The Fifth Annual Duke-UNC Graduate Islamic Studies Conference

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Ali Altaf Mian



The annual Duke-University of North Carolina (UNC) Graduate Islamic
Studies Conference for 2008, “Practice and Embodiment in Islam,” sought
to provide an interlocutory space for engaging the somewhat nascent turn to
the body. Held on 5-6 April 2008, this event focused on the theme of practice
and embodiment in Islamicate texts and contexts. Of late, the theorization
of the body has been a sustained topic of research in the humanities and
the social sciences.
In his opening remarks, Omid Safi (UNC-Chapel Hill) highlighted the
significance of inculcating a “culture of generosity,” since academic circles
can often generate feelings of estrangement. “The real challenge for us,” he
emphasized, “is to step out of the comfort zones of our community.” Safi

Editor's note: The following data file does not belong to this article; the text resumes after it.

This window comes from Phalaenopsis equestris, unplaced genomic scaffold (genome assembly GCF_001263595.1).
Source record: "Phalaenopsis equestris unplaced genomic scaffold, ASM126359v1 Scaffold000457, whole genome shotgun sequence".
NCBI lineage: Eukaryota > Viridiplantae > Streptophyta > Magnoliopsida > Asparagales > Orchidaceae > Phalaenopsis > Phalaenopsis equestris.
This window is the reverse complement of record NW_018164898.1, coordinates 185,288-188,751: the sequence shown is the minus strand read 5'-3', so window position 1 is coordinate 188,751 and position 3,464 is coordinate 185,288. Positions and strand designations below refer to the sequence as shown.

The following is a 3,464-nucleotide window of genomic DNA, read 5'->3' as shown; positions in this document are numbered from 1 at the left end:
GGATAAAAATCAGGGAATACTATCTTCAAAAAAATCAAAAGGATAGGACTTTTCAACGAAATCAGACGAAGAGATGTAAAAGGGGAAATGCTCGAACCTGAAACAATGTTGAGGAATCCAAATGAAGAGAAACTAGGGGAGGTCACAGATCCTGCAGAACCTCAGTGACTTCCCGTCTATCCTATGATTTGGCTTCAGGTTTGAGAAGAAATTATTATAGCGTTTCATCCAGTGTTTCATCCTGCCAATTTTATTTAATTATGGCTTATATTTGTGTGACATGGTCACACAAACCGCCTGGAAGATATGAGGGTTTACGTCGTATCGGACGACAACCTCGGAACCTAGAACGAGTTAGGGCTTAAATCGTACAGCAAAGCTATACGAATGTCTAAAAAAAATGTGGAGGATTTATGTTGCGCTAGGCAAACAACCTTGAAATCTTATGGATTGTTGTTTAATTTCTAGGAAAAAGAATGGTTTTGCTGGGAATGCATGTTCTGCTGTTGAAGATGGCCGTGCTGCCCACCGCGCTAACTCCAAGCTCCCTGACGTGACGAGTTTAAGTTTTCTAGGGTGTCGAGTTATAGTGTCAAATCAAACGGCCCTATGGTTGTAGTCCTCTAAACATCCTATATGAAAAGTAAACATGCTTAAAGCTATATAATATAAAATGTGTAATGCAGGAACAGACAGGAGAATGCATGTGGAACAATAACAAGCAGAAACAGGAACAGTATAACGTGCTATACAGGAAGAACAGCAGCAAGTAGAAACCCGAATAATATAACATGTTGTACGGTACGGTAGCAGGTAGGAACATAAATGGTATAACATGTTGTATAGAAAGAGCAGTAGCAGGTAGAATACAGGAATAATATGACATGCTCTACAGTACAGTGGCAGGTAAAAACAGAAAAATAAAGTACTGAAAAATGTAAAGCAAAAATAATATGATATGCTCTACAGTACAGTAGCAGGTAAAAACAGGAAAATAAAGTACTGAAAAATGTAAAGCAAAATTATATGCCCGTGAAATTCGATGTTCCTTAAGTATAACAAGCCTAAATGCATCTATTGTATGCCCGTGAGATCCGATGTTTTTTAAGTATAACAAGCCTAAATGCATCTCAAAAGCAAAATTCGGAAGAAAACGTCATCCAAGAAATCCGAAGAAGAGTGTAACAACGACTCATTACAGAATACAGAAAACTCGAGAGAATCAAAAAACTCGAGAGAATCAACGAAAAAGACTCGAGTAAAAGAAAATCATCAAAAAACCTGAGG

then introduced the keynote speaker: Shahzad Bashir (Stanford University).
Bashir’s tour de force of fourteenth-fifteenth century Persianate hagiography
revealed how the body, as an analytic category and interpretive lens,
enables quite sophisticated and unprecedented readings and insights into
Sufi hagiographies of this period.After claiming that such texts describe the
outward appearance and movements of Sufi shaykhs’ bodies in great detail,
he suggested the accompanying miracle stories were usually, if not always,
invoked to preserve, heal, feed, or discipline the bodies of others, particularly
those on the Sufi path. Bashir said that a majority of the miracles thus
had to do with corporeal integrity and continuity. While historians usually
see the preponderance of such miracles in hagiographies as unhelpful
sources, Bashir argued that these texts constitute an argument for sainthood
and that careful analysis of the patterns found therein represent one of our
best windows into classical Sufism’s socio-intellectual world ...

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